You need as many as required to understand and communicate the system. For blogging software, I wouldn't think you need many. Model as much as you need to understand the system. Stop modelling when it stops adding you your understanding.
If you are new to UML you may want do a few diagrams in detail to increase your understanding of the diagrams. Once you understand a diagram type well enough you can do it in your mind, the need for actual diagrams becomes less.
If you date your diagram versions, it will help you judge whether they are likely to be current. Comparing the current design to older diagrams can be useful in determining which areas of the project varied significantly from the original design.
Unless you are using tools which generate the code from diagrams or embed the diagram specification in code the are likely to fall out of sync with the code. Detailed diagrams will tend to become significantly more incorrect over time. than overview diagram. Overview diagrams will also be require less maintenance to keep them current.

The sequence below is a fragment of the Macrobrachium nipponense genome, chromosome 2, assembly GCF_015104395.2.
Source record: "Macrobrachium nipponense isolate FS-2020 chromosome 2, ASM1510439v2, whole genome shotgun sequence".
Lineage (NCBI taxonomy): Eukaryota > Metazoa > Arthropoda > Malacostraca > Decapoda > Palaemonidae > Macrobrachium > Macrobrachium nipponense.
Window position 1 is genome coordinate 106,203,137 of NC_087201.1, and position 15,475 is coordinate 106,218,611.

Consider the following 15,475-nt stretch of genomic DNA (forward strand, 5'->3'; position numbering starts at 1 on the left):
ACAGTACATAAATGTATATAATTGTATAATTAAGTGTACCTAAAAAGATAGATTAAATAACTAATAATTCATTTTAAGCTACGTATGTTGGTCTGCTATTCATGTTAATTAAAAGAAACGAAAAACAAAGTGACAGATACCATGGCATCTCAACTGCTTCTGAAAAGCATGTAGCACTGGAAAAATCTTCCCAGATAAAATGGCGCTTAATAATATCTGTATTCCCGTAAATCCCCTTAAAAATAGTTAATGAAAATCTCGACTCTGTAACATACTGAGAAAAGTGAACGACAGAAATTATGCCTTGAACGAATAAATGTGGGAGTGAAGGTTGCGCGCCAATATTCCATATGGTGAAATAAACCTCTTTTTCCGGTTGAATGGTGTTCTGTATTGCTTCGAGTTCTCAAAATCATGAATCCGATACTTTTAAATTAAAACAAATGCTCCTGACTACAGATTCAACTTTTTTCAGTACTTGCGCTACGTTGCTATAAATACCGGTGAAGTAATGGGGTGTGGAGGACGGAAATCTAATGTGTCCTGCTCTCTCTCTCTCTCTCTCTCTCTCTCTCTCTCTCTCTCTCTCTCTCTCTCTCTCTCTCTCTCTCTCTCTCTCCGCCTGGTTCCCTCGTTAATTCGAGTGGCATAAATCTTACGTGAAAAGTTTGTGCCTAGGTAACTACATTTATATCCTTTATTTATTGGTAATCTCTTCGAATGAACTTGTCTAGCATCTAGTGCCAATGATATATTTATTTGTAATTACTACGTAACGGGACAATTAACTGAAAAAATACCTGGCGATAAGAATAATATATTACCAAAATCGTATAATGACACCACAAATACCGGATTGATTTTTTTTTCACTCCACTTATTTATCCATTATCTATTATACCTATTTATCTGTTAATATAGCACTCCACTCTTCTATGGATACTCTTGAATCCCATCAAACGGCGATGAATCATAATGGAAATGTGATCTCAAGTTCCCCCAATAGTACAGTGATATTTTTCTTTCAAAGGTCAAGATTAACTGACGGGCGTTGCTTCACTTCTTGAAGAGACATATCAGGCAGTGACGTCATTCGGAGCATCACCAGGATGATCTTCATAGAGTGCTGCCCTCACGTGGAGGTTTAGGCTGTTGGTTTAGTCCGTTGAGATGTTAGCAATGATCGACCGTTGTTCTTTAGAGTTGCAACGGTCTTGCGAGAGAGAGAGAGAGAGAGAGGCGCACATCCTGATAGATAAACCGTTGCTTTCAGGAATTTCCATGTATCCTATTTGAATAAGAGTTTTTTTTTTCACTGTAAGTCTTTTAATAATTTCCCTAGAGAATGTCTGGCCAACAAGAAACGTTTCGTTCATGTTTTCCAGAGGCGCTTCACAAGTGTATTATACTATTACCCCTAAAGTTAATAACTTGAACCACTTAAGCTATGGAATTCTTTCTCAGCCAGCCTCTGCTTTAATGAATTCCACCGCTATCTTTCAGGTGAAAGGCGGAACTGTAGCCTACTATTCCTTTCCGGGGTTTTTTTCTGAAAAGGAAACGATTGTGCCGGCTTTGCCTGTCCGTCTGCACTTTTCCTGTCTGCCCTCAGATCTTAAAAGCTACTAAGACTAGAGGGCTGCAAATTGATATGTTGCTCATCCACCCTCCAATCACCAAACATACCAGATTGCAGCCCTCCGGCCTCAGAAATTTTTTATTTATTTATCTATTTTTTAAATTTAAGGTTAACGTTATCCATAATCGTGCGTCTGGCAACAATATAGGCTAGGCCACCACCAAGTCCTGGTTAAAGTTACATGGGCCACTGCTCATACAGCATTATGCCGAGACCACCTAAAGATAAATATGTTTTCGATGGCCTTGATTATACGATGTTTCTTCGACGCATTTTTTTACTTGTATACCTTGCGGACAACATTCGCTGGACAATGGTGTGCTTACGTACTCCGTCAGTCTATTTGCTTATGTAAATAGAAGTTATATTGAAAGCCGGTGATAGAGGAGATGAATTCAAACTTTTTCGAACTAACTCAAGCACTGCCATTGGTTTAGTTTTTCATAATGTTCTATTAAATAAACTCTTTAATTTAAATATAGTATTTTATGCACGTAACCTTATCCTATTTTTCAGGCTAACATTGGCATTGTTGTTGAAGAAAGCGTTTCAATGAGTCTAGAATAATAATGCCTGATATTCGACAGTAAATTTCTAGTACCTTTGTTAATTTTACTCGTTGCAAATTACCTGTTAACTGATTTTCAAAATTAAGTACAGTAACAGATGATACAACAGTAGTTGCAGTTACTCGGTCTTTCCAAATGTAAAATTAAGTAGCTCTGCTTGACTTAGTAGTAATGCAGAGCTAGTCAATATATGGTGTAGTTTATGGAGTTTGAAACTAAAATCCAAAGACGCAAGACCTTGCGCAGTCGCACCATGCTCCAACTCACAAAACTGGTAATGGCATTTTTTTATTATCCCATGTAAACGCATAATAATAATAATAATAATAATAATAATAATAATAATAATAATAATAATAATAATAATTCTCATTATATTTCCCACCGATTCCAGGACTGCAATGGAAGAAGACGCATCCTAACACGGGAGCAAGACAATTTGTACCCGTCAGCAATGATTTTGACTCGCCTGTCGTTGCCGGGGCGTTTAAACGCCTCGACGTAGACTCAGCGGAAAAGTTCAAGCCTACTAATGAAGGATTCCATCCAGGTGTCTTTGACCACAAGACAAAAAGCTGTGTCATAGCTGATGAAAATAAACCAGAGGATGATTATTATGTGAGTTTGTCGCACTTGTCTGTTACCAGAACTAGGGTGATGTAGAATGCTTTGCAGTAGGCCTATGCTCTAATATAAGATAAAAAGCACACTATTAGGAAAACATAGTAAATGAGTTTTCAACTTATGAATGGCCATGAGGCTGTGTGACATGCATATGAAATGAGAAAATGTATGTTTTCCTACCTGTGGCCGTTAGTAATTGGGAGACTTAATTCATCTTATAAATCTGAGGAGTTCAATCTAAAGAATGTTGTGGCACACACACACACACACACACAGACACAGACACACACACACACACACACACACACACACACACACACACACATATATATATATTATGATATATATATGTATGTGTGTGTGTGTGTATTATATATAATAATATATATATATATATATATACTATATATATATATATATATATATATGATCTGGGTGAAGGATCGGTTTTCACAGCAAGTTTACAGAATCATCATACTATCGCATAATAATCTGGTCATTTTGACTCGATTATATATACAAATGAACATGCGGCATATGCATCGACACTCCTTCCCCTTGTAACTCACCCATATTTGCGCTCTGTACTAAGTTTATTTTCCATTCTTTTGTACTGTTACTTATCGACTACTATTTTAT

You may find it useful to generate diagrams that:
- Outline the actors and how they use the system.
- Outline the structure of packages within the system. Note which packages contain reusable components.
- Model the database structure.
- Sequence diagrams are useful to design standard components. If you have many similar components, model one and use it as a pattern for the others. Consider code reuse in cases like this.
Generate diagrams which are useful in planning the project. If a diagram is not necessary to understand and/or communicate something about the project, don't waste time on it. Feel free to use a non-UML diagram if it aids understanding. UML may not be the best way to model the database.